In Sultan Kudarat, it is a different story. Some Barangays do not have a Barangay Hall AT ALL. It’s not about whose party they were affiliated to during the last elections, it’s just that their officials would rather use the Internal Revenue Allotment (IRA) of their turf to other “expenses” rather than where it is supposed to. How come the Commission on Audit (COA) has not discovered these anomalies? The answer lies on a technique that works perfectly well for these areas. When an audit is forthcoming, rumours of war will begin to spread. As the Auditors are fetched by the Host Officials that they will audit, they will then begin to tell stories of skirmishes between the rebel groups and the government that happened very recently. This will be supported by stories of deaths of innocent civilians that were caught in the crossfire. At the end of these stories, the Local Official will advise the Auditors to be careful. Needless to say, the Auditor will simply advise the Official to bring all his documents to the nearest safe community so that they can audit it there instead of going to their “dangerous” Barangay. Well, one would ask, how come nobody dared bring this up to the Ombudsman? Well, the people there do not even know how to say the word Ombudsman much more report these incidents to them. Also, the tradition of violence in these places is so rampant that one would rather keep their mouth shut than put their own lives or of their families at stake.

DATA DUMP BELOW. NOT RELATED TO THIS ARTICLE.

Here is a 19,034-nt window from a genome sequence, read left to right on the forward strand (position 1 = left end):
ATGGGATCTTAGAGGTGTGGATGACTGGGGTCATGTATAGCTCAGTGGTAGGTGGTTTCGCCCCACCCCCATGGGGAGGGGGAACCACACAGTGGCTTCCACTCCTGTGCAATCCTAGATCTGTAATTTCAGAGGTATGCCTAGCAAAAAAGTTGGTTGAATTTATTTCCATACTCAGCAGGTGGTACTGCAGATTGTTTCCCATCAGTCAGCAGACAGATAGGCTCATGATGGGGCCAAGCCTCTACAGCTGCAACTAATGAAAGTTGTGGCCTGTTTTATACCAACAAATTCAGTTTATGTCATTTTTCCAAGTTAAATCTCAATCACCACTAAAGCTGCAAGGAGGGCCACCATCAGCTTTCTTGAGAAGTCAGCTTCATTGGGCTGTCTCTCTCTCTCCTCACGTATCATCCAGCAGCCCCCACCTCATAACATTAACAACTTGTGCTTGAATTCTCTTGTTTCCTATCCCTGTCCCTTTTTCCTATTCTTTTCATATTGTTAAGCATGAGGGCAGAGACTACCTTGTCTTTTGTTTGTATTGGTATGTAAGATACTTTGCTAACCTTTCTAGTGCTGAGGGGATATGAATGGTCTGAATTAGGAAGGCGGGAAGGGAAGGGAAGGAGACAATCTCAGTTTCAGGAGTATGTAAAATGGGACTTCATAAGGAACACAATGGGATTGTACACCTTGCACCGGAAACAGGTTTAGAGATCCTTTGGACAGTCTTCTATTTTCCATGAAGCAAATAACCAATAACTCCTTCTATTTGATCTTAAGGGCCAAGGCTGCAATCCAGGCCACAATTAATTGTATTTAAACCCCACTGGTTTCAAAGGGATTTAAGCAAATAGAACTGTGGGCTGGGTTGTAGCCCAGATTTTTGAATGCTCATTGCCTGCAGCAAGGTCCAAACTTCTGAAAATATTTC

These observations form the foundation on why I find the “Degamo incident” in Negros Oriental very disconcerting. You see Negros Oriental is home to Dumaguete City, home to my alma mater whose tradition of Academic Excellence is world renowned. To put it simply, people in this province are educated plus they do not have the conditions that are present in the examples that I presented. I have very much accepted that a lot of work is to be done in those provinces whose bad politics are already deeply rooted and have been compounded by other problems. In Negros Oriental though, doing that is simply insulting the intelligence of the people. While Maguindanao was almost able to get away with zero votes to the late Fernando Poe Jr. in the 2004 elections, surely Negros Oriental is of a different lot; definitely of a different lot and a far better lot.
Today, the banner story of the Philippine Star states Secretary Robredo’s advise to the good governor regarding the incident. I’m hoping he might just do that for I am sure that the good people of Negros Oriental will not cease to create a noise until their politicians will know their place in our democracy. It is bad enough that they took advantage of the situation to gain political mileage, but to think that your citizens are stupid is just out of this world. Our people need good and credible governance. One that is founded on service above self and not for vested personal interests. This kind of governance is still a distant dream to many places especially here in Mindanao. While much work still has to be done in our part of the country, vigilance should be exercised by citizens of localities like that of Negros Oriental so as not to add to our already problematic political situation.